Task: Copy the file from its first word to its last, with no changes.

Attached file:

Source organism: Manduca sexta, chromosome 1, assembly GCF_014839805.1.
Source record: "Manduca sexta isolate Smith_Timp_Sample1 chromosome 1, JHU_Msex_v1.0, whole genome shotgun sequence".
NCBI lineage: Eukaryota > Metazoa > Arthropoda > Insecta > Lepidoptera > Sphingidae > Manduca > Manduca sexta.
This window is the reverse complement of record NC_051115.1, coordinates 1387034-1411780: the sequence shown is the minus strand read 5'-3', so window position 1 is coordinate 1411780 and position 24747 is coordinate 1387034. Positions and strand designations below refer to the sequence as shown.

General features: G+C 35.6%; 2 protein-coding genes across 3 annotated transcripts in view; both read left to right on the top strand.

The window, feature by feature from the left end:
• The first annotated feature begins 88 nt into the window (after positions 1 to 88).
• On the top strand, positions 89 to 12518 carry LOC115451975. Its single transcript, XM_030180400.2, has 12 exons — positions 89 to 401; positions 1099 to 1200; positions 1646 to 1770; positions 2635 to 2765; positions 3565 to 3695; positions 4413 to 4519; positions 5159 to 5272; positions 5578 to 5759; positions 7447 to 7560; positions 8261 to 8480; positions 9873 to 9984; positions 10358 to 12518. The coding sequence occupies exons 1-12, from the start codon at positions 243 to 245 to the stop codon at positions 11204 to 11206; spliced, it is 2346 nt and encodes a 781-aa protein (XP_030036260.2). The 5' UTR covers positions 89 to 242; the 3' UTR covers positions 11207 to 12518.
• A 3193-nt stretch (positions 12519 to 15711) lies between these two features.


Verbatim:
Source organism: Manduca sexta, chromosome 1, assembly GCF_014839805.1.
Source record: "Manduca sexta isolate Smith_Timp_Sample1 chromosome 1, JHU_Msex_v1.0, whole genome shotgun sequence".
NCBI lineage: Eukaryota > Metazoa > Arthropoda > Insecta > Lepidoptera > Sphingidae > Manduca > Manduca sexta.
This window is the reverse complement of record NC_051115.1, coordinates 1387034-1411780: the sequence shown is the minus strand read 5'-3', so window position 1 is coordinate 1411780 and position 24747 is coordinate 1387034. Positions and strand designations below refer to the sequence as shown.

General features: G+C 35.6%; 2 protein-coding genes across 3 annotated transcripts in view; both read left to right on the top strand.

The window, feature by feature from the left end:
• The first annotated feature begins 88 nt into the window (after positions 1 to 88).
• On the top strand, positions 89 to 12518 carry LOC115451975. Its single transcript, XM_030180400.2, has 12 exons — positions 89 to 401; positions 1099 to 1200; positions 1646 to 1770; positions 2635 to 2765; positions 3565 to 3695; positions 4413 to 4519; positions 5159 to 5272; positions 5578 to 5759; positions 7447 to 7560; positions 8261 to 8480; positions 9873 to 9984; positions 10358 to 12518. The coding sequence occupies exons 1-12, from the start codon at positions 243 to 245 to the stop codon at positions 11204 to 11206; spliced, it is 2346 nt and encodes a 781-aa protein (XP_030036260.2). The 5' UTR covers positions 89 to 242; the 3' UTR covers positions 11207 to 12518.
• A 3193-nt stretch (positions 12519 to 15711) lies between these two features.